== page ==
DNA cyclepath to Shelford, by Keith Edkins. Image licensed under Creative Commons Attribution-ShareAlike 2.0 license. The colour code is as follows Adenine:Green, Cytosine:Blue, Guanine:Yellow, Thymine:Red.
Cambridge, a city known for its abundant bicycles and cutting edge scientific research, has finally found a way to combine these two things… In 2005, as a celebration of the 10,000th mile of the national cycle network, Cambridgeshire County Council and Sustrans joined forces with the Wellcome Trust Sanger Institute to create a DNA-inspired cycle path. The path, which runs from Addenbrooke’s Hospital to Great Shelford, is decorated with 10,257 colourful stripes which represent the four nucleotides of the BRCA2 gene.
BRCA2 (Breast Cancer Type 2 susceptibility protein) was discovered at the Sanger Institute by Prof. Michael Stratton and Dr Richard Wooster in 1995. This tumor suppressor gene binds to and regulates another protein to mend DNA breaks. Mutations of this gene produce short proteins that are unable to repair broken DNA and can lead to the development of various cancers. BRCA2 is just one of the 30,000 genes in the human genome; if the entire human genome were laid down at the same scale, the path would circle Earth about ten time.
DNA Helix, Cambridge, by Elena The. Image used with author's permission.
As it is, the path runs alongside a railway for two miles through the flat countryside of south Cambridgeshire and has become a popular commuter route since being opened by Nobel Prize winner Sir John Sulston.
Each end of the path is marked by a sculpture of the DNA double helix magnified 750,000,000 times. To find the first sculpture and begin your cycle to Great Shelford, follow the signposts dotted around the Addenbrooke’s site.
Video of the route
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Map of the route
Address: Newmarket Road, Cambridge (at the Barnwell Junction)
To arrange a visit, contact Janet Cornish on 01223-243830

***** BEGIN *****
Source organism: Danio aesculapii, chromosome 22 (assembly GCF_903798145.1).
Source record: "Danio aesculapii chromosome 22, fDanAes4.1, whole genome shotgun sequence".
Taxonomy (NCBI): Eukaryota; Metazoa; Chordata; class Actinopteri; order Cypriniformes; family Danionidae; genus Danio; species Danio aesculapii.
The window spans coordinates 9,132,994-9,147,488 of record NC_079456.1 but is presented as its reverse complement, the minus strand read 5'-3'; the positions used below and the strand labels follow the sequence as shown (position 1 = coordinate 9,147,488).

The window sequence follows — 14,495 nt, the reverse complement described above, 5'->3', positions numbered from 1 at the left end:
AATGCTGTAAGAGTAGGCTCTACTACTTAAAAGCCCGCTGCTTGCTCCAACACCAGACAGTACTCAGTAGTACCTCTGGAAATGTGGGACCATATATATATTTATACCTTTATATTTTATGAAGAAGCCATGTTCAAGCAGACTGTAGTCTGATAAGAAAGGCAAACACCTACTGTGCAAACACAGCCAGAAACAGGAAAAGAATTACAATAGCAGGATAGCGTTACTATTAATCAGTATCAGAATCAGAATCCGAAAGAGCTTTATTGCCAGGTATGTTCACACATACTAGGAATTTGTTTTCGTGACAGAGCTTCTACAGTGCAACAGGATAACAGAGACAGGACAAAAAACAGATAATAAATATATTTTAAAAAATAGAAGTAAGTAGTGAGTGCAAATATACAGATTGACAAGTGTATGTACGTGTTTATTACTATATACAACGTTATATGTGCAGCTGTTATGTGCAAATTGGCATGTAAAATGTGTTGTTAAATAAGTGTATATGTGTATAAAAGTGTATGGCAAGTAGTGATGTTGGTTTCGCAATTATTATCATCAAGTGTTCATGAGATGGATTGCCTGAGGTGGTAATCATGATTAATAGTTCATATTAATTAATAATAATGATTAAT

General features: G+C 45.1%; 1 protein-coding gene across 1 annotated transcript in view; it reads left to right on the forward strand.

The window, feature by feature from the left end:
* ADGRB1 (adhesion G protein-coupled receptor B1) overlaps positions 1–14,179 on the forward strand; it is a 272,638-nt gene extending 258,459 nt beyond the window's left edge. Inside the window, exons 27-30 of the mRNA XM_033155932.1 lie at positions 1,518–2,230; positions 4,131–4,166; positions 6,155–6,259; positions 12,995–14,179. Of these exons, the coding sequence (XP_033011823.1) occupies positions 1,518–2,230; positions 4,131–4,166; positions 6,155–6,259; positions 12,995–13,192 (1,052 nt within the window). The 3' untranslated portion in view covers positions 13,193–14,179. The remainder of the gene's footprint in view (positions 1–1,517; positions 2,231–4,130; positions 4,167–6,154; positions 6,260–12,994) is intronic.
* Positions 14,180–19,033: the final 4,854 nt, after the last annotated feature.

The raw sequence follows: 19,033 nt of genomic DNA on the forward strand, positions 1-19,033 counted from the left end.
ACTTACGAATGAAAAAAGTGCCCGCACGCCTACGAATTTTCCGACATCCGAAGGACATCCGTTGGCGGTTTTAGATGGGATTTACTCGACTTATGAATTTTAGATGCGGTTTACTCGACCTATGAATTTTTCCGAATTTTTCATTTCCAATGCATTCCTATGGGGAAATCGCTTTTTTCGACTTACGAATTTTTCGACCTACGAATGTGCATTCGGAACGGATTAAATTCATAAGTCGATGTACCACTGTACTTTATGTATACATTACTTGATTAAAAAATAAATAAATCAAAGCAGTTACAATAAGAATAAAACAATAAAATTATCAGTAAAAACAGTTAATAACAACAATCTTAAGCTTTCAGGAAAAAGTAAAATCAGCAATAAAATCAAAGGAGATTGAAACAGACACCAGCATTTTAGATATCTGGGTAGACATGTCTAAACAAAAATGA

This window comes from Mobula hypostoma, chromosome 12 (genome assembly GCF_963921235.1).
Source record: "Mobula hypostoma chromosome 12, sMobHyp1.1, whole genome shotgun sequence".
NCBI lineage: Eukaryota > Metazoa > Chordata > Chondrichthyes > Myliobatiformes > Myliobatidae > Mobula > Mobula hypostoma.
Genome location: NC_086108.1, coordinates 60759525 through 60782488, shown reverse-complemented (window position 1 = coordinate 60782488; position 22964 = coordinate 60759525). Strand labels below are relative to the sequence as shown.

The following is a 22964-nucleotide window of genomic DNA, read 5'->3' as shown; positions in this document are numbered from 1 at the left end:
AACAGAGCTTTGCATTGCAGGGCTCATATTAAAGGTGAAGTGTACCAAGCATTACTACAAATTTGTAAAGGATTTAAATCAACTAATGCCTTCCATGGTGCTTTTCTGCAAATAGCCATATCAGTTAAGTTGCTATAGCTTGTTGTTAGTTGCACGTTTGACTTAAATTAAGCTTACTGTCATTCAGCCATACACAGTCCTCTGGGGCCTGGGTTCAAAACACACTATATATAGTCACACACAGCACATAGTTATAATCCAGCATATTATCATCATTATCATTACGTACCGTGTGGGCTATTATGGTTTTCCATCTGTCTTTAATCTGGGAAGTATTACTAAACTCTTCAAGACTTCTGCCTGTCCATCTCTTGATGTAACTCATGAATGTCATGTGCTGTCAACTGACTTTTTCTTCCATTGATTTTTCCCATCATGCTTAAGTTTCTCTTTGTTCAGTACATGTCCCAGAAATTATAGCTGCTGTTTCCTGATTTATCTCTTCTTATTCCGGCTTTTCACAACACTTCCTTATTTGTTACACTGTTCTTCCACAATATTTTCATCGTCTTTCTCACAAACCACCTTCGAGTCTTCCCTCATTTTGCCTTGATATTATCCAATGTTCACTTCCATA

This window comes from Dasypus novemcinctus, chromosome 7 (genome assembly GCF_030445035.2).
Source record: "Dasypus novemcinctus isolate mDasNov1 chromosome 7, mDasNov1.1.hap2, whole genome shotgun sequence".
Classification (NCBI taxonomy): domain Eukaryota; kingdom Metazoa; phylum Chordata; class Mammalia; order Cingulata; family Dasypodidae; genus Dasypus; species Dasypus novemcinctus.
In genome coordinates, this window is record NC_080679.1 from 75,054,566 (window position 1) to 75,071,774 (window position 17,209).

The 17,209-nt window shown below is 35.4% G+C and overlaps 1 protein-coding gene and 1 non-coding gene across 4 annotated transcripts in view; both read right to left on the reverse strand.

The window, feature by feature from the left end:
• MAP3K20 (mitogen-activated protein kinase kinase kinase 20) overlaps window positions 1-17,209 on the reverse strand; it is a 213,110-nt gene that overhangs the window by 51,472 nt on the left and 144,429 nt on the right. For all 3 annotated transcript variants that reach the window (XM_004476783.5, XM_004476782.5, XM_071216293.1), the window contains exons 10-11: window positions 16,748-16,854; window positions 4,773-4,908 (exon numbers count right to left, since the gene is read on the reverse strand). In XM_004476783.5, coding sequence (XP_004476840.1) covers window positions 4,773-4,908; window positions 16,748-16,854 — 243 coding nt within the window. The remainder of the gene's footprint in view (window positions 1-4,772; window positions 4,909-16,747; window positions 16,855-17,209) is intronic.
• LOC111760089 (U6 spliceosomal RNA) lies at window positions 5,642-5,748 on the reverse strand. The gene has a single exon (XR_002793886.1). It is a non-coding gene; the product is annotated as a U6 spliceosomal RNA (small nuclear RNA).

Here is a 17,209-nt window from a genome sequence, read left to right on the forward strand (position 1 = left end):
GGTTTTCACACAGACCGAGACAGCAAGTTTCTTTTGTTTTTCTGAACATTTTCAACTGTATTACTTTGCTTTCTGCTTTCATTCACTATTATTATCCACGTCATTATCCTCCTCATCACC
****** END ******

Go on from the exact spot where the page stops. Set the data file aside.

Leper Chapel Cambridge
The Leper Chapel (or, the Chapel of Saint Mary Magdalene, to give it its proper name) is one of the oldest surviving buildings in Cambridge. It is thought to have been built around 1125 and is the only remaining structure of a leprosy hospital that once stood just outside this fenland market town. It was common at that time to build such hospitals on a main road on the outskirts of a town; this allowed for isolation, but also gave the lepers a source of income as they could beg reasonably profitably along the road (in this case, the main road between Cambridge and Bury St. Edmunds). Although the chapel retains its evocative name, the leprosy hospital ceased to admit new patients after 1279 and most of the residents moved to a colony outside nearby Ely.
The chapel is most famously associated with Stourbridge Fair – the largest medieval fair in Europe. Permission for the fair had been granted by King John in 1199 so that the lepers might supplement the income they received from begging and farming. It took place every September on Stourbridge Common, which runs between the chapel and the nearby River Cam, and attracted merchants from all over England and Europe. The fair died out in the 1930s, but has recently been revived by Cambridge Past Present & Future which owns and maintains the site.
The chapel, tiny and intimate, was originally built in Romanesque style. Due to re-building work from the 13th century onwards, the present chapel contains remnants of several different architectural styles, but it is still possible to see many of the original features of the chapel, especially along the east wall. During the 16th, 17th and 18th centuries, the chapel was rarely used for religious services instead it was used variously as a shed, a store and a pub for Stourbridge Fair. Early in the 19th century, the chapel was bought and restored by Thomas Kerrich who then gave it to the University of Cambridge. In 1951, the chapel passed into the hands of the Cambridge Preservation Society (now Cambridge Past Present & Future) and is currently used as a place of worship and a centre for the arts.